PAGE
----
Earth Month keynote speaker Kiran Oommen told students, faculty and staff to pursue what they are interested in, even if it is not environmental activism at his talk Monday.
Oommen pointed to his own participation in the punk music scene as an accompaniment to his activism as an example.
“I organize because that’s how I create the meaning I need to survive, but it’s art that makes survival livable,” he said in his talk. “If we don’t center our social justice work around beauty, we center it around pain.”
Oommen is one of 21 youth plaintiffs on the Juliana v. the U.S. court case on climate change. The idea for the case was originally developed in a law professor think tank, basing it off Mary Wood’s book “Nature’s Trust.”
The plaintiffs argue that the lack of action on climate change and the role the government played in allowing greenhouse gas emissions to continue violates their constitutional right to life, liberty and property.
The plaintiffs are largely indigenous youth and youth of color ranging from 11 to 22 years old. Oommen is the second oldest among them. Indigenous people and people of color are more likely to be adversely affected by the effects of climate change, both those already felt and future effects. The case was filed four years ago and two trial dates have already been postponed.
Around 60 students, faculty and staff attended Oommen’s talk Monday, April 22 in the Alumni Room in Old Main. He went through the details of the case before turning to discuss his broader philosophy on activism and life generally.
“I need art to process this world, and the community that shares that value helps me realize the strength in artistic expression,” he said.
Currently, the case is moving towards a June 4 court date where the plaintiffs will be asking for an injunctive relief. They will argue that the time spent since filing the case has continued to harm them and helps the defendant. The relief calls for the cessation of all new fossil fuel infrastructure development, offshore drilling and the mining and burning of coal.
“If we win that would mean pretty massive changes across the country,” he said in an interview with TKS.
The case as a whole calls for the development of a climate change action plan for the federal government.
“With climate change, continuing to do things like that, continuing to be like, ‘Okay, we’re just gonna like recycle’ or reduce this, reduce that . . . all those things are important but none of them is like going to the whole goal. So basically the point of our case is we want a science-based climate recovery plan,” Oommen said to TKS.
Oommen got involved in the case through earlier activism. In high school he participated in direct action environmental groups in Eugene, Ore. When he was a senior, he got a call from a childhood friend.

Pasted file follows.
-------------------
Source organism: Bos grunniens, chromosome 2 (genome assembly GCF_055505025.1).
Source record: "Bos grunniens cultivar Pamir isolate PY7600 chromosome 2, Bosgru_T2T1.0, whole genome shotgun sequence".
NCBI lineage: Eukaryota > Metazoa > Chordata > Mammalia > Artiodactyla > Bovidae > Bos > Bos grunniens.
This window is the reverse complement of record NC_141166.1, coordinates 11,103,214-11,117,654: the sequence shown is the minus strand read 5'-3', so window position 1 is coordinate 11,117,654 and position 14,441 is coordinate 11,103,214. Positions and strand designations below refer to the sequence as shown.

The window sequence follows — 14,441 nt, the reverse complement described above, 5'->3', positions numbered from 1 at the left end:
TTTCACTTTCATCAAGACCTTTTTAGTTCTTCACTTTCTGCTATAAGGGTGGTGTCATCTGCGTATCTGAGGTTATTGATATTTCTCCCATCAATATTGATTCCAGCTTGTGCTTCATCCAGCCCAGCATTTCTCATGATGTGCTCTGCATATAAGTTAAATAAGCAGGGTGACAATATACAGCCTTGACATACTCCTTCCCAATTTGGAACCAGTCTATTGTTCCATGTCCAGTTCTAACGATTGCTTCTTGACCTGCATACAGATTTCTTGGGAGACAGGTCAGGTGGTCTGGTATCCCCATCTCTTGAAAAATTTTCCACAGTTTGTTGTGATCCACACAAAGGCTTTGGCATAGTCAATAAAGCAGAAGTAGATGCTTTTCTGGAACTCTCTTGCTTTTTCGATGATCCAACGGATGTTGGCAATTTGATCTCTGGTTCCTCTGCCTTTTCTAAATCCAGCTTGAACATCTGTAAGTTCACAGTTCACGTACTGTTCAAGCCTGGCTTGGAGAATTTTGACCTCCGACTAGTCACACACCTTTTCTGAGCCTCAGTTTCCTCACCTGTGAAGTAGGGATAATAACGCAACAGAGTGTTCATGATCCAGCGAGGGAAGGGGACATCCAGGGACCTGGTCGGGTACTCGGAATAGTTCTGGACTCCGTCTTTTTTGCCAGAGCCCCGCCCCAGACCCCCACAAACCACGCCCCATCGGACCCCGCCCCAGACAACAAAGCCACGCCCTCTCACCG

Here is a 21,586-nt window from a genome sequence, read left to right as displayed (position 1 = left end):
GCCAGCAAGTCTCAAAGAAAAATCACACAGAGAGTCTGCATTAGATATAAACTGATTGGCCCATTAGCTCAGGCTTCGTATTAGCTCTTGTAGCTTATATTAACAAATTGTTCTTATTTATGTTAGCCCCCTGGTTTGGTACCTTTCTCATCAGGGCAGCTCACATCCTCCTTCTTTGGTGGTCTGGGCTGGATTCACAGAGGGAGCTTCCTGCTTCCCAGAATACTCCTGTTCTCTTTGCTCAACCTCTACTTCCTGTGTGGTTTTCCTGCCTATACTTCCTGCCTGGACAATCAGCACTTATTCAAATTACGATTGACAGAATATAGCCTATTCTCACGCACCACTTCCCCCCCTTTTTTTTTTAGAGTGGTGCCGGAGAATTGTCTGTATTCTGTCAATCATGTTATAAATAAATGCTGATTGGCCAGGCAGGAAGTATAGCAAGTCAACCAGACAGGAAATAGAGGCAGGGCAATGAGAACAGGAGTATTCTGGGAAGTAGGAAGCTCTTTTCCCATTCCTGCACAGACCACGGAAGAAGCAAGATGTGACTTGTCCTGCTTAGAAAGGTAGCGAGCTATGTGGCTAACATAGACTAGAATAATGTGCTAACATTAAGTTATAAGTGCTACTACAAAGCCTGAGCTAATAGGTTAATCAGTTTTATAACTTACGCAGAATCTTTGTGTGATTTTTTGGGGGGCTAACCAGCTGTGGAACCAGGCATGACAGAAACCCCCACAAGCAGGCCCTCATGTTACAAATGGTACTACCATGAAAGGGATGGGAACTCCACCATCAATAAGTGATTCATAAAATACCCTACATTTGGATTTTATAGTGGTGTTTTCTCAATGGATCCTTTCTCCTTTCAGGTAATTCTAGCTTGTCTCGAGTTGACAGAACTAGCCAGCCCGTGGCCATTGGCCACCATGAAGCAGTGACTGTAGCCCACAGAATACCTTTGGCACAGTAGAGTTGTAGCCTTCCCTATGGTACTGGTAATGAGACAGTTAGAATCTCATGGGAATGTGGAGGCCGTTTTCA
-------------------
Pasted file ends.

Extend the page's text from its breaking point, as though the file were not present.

“She reached out to me and was like ‘Hey, do you want to sue the government with me,’” he said. “At the time I was 18, I was a senior in high school, I was about to graduate . . . I kind of decided pretty early on that I wanted to focus my life not on a career path but on a movement path.”
He is now a senior sociology major getting ready to graduate from Seattle University. After school, he said he plans to continue in activism and music. He spent a lot of his talk discussing music and how it grounds him for his activism.
Oommen holds at least two concerts a month at the punk housing co-op where he lives. Grounding activism in community plays a big role in how he organizes. He told a story of someone who came to a jam session and then joined them at a protest the next day. The new friend was arrested at the protest, even though he had only recently met Oommen’s group.
“When we create the world we want to live in here and now . . . we make revolution irresistible,” Oommen said in his talk.
Alongside his involvement in the Julianna v. the U.S. case, Oommen also continues to strongly believe in direct action. He only realized he needed to avoid being arrested while the case was ongoing when he was arrested at a protest, he told TKS. He was also asked about direct action in the question and answer session after his talk.
“Arrestable direct action is not something to take lightly, but I encourage it,” he said.
Some students also asked him to elaborate on his connection to theory and activism. As a sociology major, Oommen said he constantly refers back to theory, especially bell hooks, the Seattle-based group Got Green and even folk punk lyrics.
Freshman Sheldon Jackson heard about the talk in his ENVS 228: Environmental Racism class. He had never heard of the case before but found Oommen’s talk interesting and became interested from what he heard about Oommen’s platform and what Associate Professor of Environmental Studies Peter Schwartzman had said in class.
“They have a really powerful message going on right here, just like how deep this movement is,” he said. “It’s striking how the youth, middle school, high school [are involved], it’s really something powerful that’s going on here and I like it.”